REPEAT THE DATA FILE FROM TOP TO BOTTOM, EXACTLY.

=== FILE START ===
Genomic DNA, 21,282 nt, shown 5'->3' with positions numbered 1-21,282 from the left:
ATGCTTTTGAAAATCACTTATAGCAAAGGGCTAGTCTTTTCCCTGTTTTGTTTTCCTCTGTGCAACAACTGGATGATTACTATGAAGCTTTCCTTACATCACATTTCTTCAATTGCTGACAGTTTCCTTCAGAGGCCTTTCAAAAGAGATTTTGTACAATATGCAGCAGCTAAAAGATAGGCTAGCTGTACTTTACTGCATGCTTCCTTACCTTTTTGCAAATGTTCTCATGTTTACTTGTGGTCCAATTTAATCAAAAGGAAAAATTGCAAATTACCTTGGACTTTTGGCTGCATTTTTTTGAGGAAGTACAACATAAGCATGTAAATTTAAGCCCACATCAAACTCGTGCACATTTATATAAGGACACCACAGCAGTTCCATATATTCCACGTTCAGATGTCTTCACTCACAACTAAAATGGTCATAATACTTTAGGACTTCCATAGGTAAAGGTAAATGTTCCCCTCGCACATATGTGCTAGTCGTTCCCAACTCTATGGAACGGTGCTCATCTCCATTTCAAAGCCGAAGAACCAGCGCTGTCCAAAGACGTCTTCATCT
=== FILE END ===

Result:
Genomic DNA, 21,282 nt, shown 5'->3' with positions numbered 1-21,282 from the left:
ATGCTTTTGAAAATCACTTATAGCAAAGGGCTAGTCTTTTCCCTGTTTTGTTTTCCTCTGTGCAACAACTGGATGATTACTATGAAGCTTTCCTTACATCACATTTCTTCAATTGCTGACAGTTTCCTTCAGAGGCCTTTCAAAAGAGATTTTGTACAATATGCAGCAGCTAAAAGATAGGCTAGCTGTACTTTACTGCATGCTTCCTTACCTTTTTGCAAATGTTCTCATGTTTACTTGTGGTCCAATTTAATCAAAAGGAAAAATTGCAAATTACCTTGGACTTTTGGCTGCATTTTTTTGAGGAAGTACAACATAAGCATGTAAATTTAAGCCCACATCAAACTCGTGCACATTTATATAAGGACACCACAGCAGTTCCATATATTCCACGTTCAGATGTCTTCACTCACAACTAAAATGGTCATAATACTTTAGGACTTCCATAGGTAAAGGTAAATGTTCCCCTCGCACATATGTGCTAGTCGTTCCCAACTCTATGGAACGGTGCTCATCTCCATTTCAAAGCCGAAGAACCAGCGCTGTCCAAAGACGTCTTCATCT